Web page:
ChicagoCrashes dot org was, for many years, the only source for people to get information about traffic crashes in Chicago. I started it in 2011.
It was updated annually with data from two years ago, because of how the Illinois Department of Transportation processed the reports from all over the state. I shut it down because it had outdated code, I was maintaining it in my free time, and I didn’t want to update the code or spend all the time every year integrating the new data.
In 2015, the Chicago Police Department started testing an electronic crash reporting system in some districts that meant police officers could write reports and they would immediately show up in a public database (in the city’s data portal). The CPD expanded this to all districts in September 2017. (A big caveat to using the new dataset is that it has citywide data for only four and a half years.)
Since then, whenever someone asked me for crash data (mostly from John to illustrate Streetsblog Chicago articles), I would head to the data portal and grab data from just the block or intersection where someone had recently been injured or killed. I would load the traffic crash data into QGIS and visualize it. I found this also to be painstaking.
Now, with renewed attention on the common and unfixed causes of KSIs (“industry” term for killed or seriously injured) that we’re seeing repeatedly across Chicago – read about the contributing cause of Gerardo Marciales’s death – I decided to relaunch a version of Chicago Crash Browser.
The new version doesn’t have a name, because it’s part of the “Transportation Snapshot” in Chicago Cityscape, the real estate information platform I operate. It’s also behind a paywall, because that’s how Chicago Cityscape is built.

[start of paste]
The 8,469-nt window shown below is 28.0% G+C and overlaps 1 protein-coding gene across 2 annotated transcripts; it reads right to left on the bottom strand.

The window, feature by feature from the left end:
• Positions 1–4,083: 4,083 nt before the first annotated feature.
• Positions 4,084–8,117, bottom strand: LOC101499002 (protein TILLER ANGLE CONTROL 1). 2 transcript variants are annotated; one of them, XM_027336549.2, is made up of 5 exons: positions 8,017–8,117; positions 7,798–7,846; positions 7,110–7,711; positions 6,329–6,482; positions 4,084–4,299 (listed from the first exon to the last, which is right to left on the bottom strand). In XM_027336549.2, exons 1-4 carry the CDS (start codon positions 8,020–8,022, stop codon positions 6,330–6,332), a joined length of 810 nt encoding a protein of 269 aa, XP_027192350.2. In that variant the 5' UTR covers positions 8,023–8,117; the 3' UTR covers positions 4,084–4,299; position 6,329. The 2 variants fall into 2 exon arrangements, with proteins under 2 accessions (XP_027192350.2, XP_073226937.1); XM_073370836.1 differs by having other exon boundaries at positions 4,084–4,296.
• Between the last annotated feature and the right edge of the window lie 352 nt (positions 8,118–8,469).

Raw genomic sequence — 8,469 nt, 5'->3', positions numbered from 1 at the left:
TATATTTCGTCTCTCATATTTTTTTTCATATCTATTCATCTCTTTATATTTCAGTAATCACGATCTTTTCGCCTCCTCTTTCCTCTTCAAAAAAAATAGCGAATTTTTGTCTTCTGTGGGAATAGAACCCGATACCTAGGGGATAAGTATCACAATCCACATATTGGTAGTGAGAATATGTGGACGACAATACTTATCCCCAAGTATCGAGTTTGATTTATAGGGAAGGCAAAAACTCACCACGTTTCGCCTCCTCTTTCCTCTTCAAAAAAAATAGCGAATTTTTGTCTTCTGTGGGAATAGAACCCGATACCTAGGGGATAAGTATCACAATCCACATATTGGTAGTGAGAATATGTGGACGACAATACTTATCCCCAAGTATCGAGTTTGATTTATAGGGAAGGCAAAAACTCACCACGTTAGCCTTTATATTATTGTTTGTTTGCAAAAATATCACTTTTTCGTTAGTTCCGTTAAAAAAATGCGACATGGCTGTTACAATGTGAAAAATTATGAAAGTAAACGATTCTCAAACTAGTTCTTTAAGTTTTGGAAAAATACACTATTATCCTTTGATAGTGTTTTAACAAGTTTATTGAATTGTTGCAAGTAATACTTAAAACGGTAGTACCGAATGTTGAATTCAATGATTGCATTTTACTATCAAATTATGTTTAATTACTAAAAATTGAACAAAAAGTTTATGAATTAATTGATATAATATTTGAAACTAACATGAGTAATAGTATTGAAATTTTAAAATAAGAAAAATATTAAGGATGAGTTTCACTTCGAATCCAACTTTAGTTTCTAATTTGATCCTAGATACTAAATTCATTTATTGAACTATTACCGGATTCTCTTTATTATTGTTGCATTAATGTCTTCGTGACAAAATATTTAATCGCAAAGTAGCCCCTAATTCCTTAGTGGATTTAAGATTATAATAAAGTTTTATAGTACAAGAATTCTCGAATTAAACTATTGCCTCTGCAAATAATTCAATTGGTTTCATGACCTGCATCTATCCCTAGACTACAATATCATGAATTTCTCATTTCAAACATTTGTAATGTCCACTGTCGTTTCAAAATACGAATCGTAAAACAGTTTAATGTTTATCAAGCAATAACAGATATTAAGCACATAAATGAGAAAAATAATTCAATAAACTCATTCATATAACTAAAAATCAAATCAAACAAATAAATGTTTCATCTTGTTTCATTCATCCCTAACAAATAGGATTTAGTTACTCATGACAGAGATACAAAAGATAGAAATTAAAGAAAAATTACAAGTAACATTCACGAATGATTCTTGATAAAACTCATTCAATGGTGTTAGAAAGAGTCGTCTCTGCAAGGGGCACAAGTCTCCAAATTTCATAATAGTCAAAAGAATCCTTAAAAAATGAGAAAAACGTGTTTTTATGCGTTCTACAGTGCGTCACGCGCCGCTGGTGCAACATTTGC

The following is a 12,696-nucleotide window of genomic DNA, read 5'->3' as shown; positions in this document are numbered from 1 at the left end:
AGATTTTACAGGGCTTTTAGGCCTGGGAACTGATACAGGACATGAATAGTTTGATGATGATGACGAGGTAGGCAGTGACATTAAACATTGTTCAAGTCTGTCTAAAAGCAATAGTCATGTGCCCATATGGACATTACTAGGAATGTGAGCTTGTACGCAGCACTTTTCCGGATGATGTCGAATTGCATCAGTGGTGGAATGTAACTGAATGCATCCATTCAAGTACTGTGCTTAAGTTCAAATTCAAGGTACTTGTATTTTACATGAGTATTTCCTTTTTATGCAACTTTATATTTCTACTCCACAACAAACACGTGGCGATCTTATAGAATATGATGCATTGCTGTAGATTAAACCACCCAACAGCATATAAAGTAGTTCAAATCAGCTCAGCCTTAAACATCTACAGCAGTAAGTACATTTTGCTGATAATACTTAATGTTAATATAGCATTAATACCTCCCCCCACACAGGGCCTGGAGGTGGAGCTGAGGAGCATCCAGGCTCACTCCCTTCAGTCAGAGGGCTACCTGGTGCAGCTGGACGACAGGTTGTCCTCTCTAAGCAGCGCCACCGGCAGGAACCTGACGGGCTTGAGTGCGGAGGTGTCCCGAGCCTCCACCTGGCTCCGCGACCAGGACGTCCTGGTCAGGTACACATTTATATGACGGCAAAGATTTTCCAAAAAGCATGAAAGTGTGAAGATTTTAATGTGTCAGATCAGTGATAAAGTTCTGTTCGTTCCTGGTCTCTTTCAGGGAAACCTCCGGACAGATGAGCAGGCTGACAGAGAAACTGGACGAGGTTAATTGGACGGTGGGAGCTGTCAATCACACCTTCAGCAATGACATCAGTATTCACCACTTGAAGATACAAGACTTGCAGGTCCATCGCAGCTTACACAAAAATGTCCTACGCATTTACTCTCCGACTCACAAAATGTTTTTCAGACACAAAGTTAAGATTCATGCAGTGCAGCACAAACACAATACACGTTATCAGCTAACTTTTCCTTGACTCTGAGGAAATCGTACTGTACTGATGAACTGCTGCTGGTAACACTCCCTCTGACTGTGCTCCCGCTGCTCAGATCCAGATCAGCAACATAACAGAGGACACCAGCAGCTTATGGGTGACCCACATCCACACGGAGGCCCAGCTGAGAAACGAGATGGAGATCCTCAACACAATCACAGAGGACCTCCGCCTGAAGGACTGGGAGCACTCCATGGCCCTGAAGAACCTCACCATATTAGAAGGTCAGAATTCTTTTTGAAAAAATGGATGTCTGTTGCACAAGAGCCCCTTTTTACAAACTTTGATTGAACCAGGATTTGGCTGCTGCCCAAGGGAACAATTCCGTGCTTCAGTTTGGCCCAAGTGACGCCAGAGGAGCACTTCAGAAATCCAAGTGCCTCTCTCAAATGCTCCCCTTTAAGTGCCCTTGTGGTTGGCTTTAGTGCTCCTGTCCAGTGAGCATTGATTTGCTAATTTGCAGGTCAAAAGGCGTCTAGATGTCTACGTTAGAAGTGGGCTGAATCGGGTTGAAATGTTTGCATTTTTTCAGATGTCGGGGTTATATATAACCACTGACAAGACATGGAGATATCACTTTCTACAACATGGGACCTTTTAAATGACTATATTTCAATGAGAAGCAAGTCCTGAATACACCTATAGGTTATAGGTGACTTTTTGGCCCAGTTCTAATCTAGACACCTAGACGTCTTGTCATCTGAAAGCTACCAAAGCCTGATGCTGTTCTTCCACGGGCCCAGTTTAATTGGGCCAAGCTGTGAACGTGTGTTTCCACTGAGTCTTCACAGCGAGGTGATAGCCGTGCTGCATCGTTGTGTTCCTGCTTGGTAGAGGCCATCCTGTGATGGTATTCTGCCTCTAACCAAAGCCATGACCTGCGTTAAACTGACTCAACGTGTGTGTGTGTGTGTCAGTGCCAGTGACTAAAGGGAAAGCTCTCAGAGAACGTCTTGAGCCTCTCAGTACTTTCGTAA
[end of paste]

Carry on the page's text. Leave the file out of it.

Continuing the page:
I wanted to make things a lot easier for myself this round and it comes with a lot of benefits:
- Explore all crash reports in a given area, whether that’s one you draw yourself or predefined in the Cityscape database.
- Quickly filter by crash type (bicyclist, pedestrian, etc.) and injury severity.
- Download the data for further analysis.
How to access the Chicago Crash Browser
The crash data requires a Cityscape membership. I created a new tier of membership that cannot be signed up – I must grant it to you. It will give you access only to Transportation Snapshots.
- Create a free account on Chicago Cityscape. The site uses only social networks for creating accounts.
- Mention or DM me on Twitter, @stevevance, saying you’d like access to the crash data. Tell me what your email you used to create an account on Chicago Cityscape.
- I’ll modify your membership to give you access to the “transportation tier” and tell you to sign out and sign back in to activate it.
Once you’re in, this video shows you how to draw a “Personal Place” and explore the traffic crash data there. Text instructions are below.
- From the Chicago Cityscape homepage, click on “Maps” in the menu bar and then click “Draw your own map”.
- On the “Personal Place” page that appears with a large map, decide which shape you’d like to draw: a circle with a radius that you specify (good for intersections), a square or rectangle (good for street blocks), or an arbitrary polygon (good for winding streets in parks). Click the shape and draw it according to the onscreen instructions. For intersections I recommend making the circle 150 feet for small intersections and 200 feet for long intersections; this is because intersections have an effect on driving beyond the box.
- Once you’ve completed drawing the shape, a popup window appears with the button to “view & save this Personal Place”. Click that button and a new browser tab will open with something called a “Place Snapshot”.
- In the Place Snapshot enter a name for your Personal Place and click the “Save” button.
- Scroll down and, under the “Additional Snapshots” heading, click the link for “Transportation & Jobs Snapshot”; a new browser tab will open.
- In Transportation Snapshot, scroll down and look for “Traffic crashes”. You’ve made it to the new Chicago Crash Browser.